MoneyDJ 財經知識庫
Title: Re: S&P 500 Index Movements
Post by: king on February 19, 2016, 08:49:37 PM

Opinion: This one-two-three punch could drop stocks 30% in 2016

By Mark D. Cook
Published: Feb 19, 2016 5:08 a.m. ET

Energy, currencies, banks spell trouble for investors
Getty Images
A 30% slide for U.S. stocks in 2016 could be more likely than ever. Here’s why.

There are two diametrically opposing forces within the stock-market prediction world — those who believe in market fundamentals and those who follow market technicals, of which I am the latter.

My brother is a market fundamentalist. I am a market technician. And about this market we see eye-to-eye: Stocks have nowhere to go but down.


Is the $100 bill endangered?(4:27)
The $100 bill is one of America's most popular notes, but could it be put out of circulation? WSJ's Joshua Zumbrun joins Tanya Rivero to discuss. Photo: iStock

My brother the market fundamentalist sees global stock prices tied to the energy industry woes, which are global and infectious to many ancillary businesses and governments; Second, the economies throughout the world are experiencing violent currency swings, making international trade uncertain. Third, the banks of the world are realizing that loans which seemed iron-clad are in fact not, making the banking sector vulnerable.

“Stocks are going down!” my brother screamed over the phone to me.

I told him that I agree. The energy sector has experienced a devastating decline. Second, the U.S. dollar DXY, +0.00%  is at levels versus world currencies that are literally upside down from the last decade — thus commodity resources of the U.S. are suffering price-wise. Third, bank stocks are in a bear market.

Rarely do market fundamentalists and market technicians agree, particularly in the opinion that U.S. stocks could lose 30%.

The current situation has more clarity for a market technician such as myself. Market technicians are number-crunchers. They arrive at conclusions utilizing formulas and proprietary methods.

Market conditions are alarmingly similar to 1987, 2000, and 2008.
Personally, my proprietary indicator, the CCT, is an overbought/oversold indicator I have used for 30 years. It ties together many large components of the internals of the market to measure bullish or bearish price moves. The CCT formula is the NYSE tick quotation correlated to price movements of indices.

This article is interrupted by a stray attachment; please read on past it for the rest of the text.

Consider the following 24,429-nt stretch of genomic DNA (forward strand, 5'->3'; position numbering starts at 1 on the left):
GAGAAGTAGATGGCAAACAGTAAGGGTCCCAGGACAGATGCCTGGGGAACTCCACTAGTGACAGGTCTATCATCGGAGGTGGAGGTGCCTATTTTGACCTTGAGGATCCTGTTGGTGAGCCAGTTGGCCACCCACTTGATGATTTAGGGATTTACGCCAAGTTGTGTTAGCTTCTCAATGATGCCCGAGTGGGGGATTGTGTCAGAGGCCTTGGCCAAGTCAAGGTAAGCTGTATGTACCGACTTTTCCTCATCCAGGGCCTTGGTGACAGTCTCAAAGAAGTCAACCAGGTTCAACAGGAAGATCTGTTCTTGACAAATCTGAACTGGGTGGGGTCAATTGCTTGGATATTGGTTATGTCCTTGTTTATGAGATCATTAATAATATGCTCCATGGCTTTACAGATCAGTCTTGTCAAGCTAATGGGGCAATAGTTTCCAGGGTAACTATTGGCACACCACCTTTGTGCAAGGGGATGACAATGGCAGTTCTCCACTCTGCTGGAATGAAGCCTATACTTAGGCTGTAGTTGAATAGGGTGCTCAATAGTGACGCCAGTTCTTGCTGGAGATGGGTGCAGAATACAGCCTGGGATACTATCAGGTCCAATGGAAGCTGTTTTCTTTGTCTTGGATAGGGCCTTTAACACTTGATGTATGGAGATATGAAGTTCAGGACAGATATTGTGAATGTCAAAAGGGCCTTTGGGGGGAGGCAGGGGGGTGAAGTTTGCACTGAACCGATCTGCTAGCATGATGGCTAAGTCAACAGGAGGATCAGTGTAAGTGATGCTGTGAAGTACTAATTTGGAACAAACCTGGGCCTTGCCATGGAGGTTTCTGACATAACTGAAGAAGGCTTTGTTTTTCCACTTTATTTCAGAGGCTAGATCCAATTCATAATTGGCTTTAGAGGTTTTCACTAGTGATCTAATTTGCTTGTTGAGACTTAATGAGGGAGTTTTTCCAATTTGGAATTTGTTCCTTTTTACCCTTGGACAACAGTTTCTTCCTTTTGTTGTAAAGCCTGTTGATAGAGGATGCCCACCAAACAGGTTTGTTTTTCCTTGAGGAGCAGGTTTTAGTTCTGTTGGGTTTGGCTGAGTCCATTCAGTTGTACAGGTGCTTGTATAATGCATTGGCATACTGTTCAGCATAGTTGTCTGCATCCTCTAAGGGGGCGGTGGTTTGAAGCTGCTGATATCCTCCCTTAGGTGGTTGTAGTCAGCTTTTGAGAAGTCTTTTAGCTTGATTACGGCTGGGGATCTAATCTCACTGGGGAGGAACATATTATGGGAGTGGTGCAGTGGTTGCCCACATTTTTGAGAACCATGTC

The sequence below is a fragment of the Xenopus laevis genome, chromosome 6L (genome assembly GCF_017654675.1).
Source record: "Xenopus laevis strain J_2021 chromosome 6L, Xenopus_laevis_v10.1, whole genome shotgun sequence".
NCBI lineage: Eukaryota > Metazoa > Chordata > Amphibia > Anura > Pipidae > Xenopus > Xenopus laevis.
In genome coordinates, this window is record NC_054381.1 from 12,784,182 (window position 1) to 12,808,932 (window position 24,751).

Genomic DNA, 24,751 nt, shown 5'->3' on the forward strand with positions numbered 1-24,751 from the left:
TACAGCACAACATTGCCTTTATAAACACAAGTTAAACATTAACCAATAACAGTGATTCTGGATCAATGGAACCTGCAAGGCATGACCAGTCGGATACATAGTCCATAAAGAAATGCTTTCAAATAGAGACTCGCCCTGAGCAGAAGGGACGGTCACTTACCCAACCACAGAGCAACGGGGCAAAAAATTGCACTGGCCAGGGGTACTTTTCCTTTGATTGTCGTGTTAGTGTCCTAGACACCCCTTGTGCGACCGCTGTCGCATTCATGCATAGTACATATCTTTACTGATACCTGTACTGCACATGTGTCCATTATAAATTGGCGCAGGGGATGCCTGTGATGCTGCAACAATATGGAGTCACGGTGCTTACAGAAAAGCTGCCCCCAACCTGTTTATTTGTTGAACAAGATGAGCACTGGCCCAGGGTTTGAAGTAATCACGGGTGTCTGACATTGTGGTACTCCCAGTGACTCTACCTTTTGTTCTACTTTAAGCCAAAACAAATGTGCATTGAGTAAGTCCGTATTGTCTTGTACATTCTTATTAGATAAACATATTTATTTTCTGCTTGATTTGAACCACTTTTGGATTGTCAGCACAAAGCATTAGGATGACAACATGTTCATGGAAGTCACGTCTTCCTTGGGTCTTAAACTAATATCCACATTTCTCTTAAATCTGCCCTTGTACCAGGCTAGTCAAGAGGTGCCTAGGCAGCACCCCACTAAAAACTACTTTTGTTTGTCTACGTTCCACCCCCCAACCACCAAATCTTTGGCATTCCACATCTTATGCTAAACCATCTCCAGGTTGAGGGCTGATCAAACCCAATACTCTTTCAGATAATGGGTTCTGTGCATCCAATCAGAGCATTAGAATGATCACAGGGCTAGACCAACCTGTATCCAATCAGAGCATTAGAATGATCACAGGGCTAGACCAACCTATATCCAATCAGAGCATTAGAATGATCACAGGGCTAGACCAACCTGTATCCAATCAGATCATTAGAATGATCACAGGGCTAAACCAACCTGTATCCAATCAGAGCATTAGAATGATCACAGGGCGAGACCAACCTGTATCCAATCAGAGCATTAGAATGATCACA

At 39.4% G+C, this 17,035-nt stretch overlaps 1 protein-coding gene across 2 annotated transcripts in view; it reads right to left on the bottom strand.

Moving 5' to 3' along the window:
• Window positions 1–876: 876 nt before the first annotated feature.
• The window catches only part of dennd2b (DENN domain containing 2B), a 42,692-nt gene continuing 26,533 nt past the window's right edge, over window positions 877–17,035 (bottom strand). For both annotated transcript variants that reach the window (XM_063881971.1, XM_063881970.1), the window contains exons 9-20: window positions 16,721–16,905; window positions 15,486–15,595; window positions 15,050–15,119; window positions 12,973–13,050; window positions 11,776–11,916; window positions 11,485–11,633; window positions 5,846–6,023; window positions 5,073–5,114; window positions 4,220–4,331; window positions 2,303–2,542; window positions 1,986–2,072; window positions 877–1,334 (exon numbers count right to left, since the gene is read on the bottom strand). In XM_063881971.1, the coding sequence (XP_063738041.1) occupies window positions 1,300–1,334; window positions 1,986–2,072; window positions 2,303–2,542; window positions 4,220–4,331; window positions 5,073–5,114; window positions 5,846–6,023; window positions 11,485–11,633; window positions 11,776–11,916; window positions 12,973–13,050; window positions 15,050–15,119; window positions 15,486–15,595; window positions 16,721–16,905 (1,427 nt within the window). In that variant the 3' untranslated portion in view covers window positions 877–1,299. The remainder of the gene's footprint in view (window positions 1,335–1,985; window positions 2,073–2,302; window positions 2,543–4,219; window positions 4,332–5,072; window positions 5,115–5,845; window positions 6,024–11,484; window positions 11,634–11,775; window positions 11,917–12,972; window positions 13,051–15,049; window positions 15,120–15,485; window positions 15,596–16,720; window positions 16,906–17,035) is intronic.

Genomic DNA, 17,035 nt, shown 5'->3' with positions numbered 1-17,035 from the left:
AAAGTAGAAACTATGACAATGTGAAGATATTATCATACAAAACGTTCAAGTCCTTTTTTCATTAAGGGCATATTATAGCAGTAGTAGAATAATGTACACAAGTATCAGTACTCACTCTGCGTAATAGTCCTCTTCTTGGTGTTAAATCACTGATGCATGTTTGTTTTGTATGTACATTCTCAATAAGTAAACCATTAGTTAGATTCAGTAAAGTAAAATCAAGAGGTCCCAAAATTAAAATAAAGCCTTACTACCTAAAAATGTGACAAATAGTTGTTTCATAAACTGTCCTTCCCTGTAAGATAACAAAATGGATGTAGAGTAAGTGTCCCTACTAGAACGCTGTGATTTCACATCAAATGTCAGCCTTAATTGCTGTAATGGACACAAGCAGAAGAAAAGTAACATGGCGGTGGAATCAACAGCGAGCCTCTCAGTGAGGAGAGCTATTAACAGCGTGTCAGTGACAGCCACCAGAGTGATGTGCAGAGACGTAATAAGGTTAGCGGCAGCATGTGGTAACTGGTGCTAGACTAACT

The CCT measures investor sentiment. It recognizes complacency as well as panic. Nowadays the CCT shows a market alarmingly similar to 1987, 2000, and 2008.

The market’s engine is stalling. Each of these bear-market years resulted in declines in excess of 35%. The severity of the decline is indeed a concern, but more importantly is the time it takes from the highs to the lows.

For example, a market low in 2016 would be less injurious than if the low is registered in 2017, because the longer the market experiences anxiety, the more pain there is to relieve. This fact was demonstrated in 1987 when the 35% decline was short-lived and rebuilt quicker. The decline starting in 2000 lasted into 2003 with intermittent attempts to stabilize being showered with selling panics. The demise in prices and time was longer than 1987, making bearish sentiment increase and stalling rallies. Sentiment is a slow-moving, large vessel that cannot be turned quickly.
Title: Re: S&P 500 Index Movements
Post by: king on February 20, 2016, 05:03:15 AM

Title: Re: S&P 500 Index Movements
Post by: king on February 20, 2016, 05:52:02 AM


Title: Re: S&P 500 Index Movements
Post by: king on February 20, 2016, 01:57:48 PM

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Weekend Reading: The Bull Is Back?